|NOVELIST, CIVIL SERVANT (ENGLAND)|
BORN 24 Apr 1815, London - DIED 6 Dec 1882, London|
CAUSE OF DEATH paralytic stroke (consequences of)
GRAVE LOCATION London: Kensal Green Cemetery, Harrow Road, Kensal Green (138/PS (28259))
Son of the barrister Thomas Anthony Trollope and Francis Milton. He was educated at Harrow School and Winchester College. In 1827 his mother Frances left for the United States with Francis Wright and Auguste Hervieu. She opened a bazaar in Cincinnati, but it failed. Anthony had stayed in England and after Frances returned in 1831 she quickly became a good selling author. Her first book was "Domestic Manners of the Americans" (1832).
But Anthony Trollope went bankrupt and the family had to flee to Belgium in 1834 to avoid his arrest. They lived at Bruges from the money earned by Frances' writings. In 1835 Thomas died.
In Belgium Anthony worked as an assistent teacher. He returned to London for a job as a junior clerk in the British Post Office. There he was poor and lonely until he was sent to Ireland by the Post Office as a deputy postal surveyor in 1841. In Ireland he married Rose Heseltine, the daughter of the manager of a bank, in 1844. He had to travel a lot by train for his work and he started writing during these trips. His first successful novel was "The Warden" (1855).
In 1859 he returned to England and in 1860 he visited his mother in Florence and there he met Kate Field, with whom be became close friends. It is unknown if they had an affair, but his wife met her as well in 1861 in Boston. His work had gained him fame and he became friends with W. E. Forster, George Eliot and G. H. Lewes.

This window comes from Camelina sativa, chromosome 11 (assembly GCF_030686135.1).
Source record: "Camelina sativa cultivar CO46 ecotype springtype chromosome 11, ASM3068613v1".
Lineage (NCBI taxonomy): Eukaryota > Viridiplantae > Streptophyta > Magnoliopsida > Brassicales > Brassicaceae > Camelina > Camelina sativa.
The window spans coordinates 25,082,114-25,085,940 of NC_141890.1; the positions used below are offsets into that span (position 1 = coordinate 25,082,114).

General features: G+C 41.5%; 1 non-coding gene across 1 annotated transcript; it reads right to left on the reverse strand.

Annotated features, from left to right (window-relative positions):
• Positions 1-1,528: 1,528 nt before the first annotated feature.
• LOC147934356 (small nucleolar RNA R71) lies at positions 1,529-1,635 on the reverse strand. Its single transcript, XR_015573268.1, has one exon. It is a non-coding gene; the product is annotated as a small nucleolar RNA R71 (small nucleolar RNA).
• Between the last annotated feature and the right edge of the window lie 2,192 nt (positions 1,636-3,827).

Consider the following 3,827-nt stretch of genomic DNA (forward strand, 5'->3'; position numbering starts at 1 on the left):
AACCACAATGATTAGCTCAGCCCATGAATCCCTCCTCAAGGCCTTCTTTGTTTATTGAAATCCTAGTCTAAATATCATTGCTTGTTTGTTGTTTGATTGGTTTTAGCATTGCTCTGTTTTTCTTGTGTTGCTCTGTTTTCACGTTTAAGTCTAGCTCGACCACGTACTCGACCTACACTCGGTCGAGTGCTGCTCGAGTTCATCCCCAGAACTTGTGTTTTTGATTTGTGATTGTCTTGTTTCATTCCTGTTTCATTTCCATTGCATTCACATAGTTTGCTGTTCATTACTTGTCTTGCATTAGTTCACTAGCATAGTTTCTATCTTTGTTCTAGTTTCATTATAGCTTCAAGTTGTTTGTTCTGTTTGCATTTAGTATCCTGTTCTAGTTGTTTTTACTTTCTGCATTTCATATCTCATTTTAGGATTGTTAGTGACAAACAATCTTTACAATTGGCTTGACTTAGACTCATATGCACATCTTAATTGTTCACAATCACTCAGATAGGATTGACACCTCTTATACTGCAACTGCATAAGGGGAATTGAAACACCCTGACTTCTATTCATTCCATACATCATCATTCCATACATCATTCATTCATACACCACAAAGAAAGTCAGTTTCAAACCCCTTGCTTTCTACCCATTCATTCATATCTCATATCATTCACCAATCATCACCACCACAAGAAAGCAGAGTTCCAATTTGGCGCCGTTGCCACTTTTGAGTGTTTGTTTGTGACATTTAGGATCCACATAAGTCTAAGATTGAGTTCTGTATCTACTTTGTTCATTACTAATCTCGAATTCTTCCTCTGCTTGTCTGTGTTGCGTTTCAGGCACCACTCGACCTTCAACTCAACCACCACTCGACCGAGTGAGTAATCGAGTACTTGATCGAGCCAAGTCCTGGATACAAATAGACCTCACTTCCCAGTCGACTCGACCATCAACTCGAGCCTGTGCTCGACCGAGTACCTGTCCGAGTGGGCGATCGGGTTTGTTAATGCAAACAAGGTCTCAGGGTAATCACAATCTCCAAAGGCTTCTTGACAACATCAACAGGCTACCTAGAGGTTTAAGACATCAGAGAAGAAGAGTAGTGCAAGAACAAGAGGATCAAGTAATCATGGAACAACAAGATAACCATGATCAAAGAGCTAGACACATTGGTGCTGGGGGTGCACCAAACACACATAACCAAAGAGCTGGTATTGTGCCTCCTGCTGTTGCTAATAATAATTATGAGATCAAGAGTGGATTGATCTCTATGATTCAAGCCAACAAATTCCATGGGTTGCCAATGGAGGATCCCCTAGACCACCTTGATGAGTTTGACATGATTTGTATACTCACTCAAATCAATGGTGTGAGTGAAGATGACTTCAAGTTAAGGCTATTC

By 1865 he had a senior position at the Post Office and the red pillar box was introduced by him. In 1867 he left the Post Office and he tried to enter parliament as a Liberal. But he lost the elections and for a while he became the editor of St. Paul's Magazine. In 1871 he visited his son in Australia.
He wrote very prolifically and many of his novels were published in St. Paul's Magazine. "The Way We Live Now" (1875) was regarded as his best work by his critics. He wrote almost fifty novels, but later in life his work became less popular. His autobiography appeared after his death in 1882. In the twentieth century his work regained popularity and some of his novels are still widely read. His older brother Thomas lived in Italy and was a writer as well.
Mother: Trollope, Frances
was a friend of Eliot, George
met Home, Daniel Dunglas
was a friend of Lewes, George Henry
was a friend of Thackeray, William Makepeace